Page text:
The Portuguese patentees of 19th March 1501, consent to receive the privilege of exclusive resort for only ten years; and it is provided that they shall not be interfered with, by virtue of any previous grant to a foreigner (“extraneus") under the great seal (s virtute aut colore alicujus concessionis nostræ sibi Magno Sigillo Nostro per antea factæ"). It is true the pen is drawn through this passage in the original Roll; but attention had evidently been drawn, in an adverse temper, to a claim that might be set up under the previous grant. It was, perhaps, thought better not to aim an ungra. cious, and superfluous blow at what had already expired. The clause is retained which secures the new patentees against molestation from any of the king's subjects, and this provision was considered as applying to the surviving sons who, in the original patent, are not, like the father, called Venetians, but were probably all born in England.

It is not, however, certain that Henry intended to supersede the claims of Cabot, so far as respected discoveries actually made. The general authority to the three Portuguese is as to lands“ before unknown to all Christians ;" and the reservation may mean more than a caution to respect the rights of foreign nations. The patent of 19th March 1501 gives a wider range for discovery than even the original one to the Cabots. It authorises discoveries to the South ; ad omnes partes, regiones et fines maris Orientalis, Occidentalis, Australis, Borealis et Septentrionalis." The two marked words occur in this patent, and also in that of 9th December 1502, but are not found in that of 5th March, 1496.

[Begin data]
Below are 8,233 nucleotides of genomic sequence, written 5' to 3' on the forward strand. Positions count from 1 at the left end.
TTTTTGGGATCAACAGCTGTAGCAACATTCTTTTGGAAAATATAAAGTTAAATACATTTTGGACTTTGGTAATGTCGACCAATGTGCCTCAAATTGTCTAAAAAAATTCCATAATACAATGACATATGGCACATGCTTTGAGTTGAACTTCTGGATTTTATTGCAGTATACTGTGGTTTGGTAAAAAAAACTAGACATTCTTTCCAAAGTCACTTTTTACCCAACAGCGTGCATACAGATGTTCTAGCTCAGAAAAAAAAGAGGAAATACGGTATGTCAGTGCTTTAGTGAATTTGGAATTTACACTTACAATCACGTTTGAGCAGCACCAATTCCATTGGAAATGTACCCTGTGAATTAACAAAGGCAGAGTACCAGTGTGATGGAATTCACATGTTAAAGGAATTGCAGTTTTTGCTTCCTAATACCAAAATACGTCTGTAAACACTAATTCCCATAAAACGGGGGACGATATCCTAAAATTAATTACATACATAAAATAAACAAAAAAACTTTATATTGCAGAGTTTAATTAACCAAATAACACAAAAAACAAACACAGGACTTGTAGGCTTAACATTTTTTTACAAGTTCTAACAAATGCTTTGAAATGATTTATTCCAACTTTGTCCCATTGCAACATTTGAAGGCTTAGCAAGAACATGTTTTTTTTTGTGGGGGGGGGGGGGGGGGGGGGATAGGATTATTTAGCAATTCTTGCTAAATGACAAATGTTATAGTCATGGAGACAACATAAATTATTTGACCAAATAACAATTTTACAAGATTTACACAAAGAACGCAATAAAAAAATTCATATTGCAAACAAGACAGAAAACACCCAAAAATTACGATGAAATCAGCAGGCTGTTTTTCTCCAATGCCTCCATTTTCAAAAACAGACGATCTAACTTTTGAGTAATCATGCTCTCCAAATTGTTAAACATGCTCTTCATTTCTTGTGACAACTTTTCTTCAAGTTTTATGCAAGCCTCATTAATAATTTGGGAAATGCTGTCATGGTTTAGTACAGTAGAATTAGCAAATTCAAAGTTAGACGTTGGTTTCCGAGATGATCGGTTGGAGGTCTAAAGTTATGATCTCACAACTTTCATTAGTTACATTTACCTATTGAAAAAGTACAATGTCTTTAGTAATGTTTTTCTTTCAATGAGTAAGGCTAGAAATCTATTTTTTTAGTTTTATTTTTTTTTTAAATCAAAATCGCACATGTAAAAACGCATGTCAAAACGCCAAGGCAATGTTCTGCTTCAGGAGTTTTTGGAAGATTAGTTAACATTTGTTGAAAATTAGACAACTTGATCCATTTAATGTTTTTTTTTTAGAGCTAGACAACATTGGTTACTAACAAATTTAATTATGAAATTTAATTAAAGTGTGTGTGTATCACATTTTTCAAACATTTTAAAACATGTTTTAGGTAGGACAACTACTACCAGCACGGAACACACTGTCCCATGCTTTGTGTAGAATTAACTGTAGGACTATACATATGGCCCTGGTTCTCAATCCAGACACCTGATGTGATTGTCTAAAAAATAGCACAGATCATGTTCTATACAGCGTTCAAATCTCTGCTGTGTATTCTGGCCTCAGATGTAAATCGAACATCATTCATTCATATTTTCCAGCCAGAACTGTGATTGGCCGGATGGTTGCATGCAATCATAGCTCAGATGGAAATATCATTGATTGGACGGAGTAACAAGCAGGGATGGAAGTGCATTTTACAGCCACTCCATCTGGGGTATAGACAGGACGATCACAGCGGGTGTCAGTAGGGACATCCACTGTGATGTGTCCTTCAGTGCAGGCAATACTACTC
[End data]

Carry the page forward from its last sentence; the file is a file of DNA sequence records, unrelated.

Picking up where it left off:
However all this may be, the meagre evidence referred to

is all that remains to fill up fifteen years of Cabot's life subsequent to the first discovery.

One fact is too remarkable not to claim especial notice. Amerigo Vespucci accompanied Hojeda, and it is now agreed that this was the first occasion on which he crossed the Atlantic. Sebastian Cabot was found prosecuting his Third Voyage from England.* Yet, while the name of one overspreads the New World, no bay, cape, or headland recalls the memory of the other. While the falsehoods of one have been diffused with triumphant success, England has suffered to moulder in obscurity, in one of the lanes of the Metropolis, the very Record which establishes the discovery effected by her Great Seaman fourteen months before Columbus beheld the Continent, and two years before the lucky Florentine had been West of the Canaries.

• See Appendix (B.).

CHAP. XII.

CORRESPONDENCE BETWEEN FERDINAND OF SPAIN AND LORD WILLOUGH

BY DE BROKE-CABOT ENTERS THE SERVICE OF SPAIN 13TH SEPTEM
BER, 1512-REVISION OF MAPS AND CHARTS, IN 1515-APPOINTED A
MEMBER OF THE COUNCIL OF THE INDIES ---PROJECTED EXPEDITION TO
THE NORTH UNDER HIS COMMAND, TO SAIL IN MARCH 1516-DEATH
OF FERDINAND IN JANUARY, 1516—INTRIGUES-CABOT RETURNS TO
ENGLAND.

The disappearance of Cabot's Maps and Discourses, which were, so long after his death, in the custody of William Worthington, ready for publication, cannot but painfully recur to us in contemplating the long period during which we are absolutely without materials for even conjecturing the manner in which he was employed. These documents would, of course, have supplied abundant information ; but in their absence we are compelled to pass abruptly to the new theatre on which he was called to perform a conspicuous part.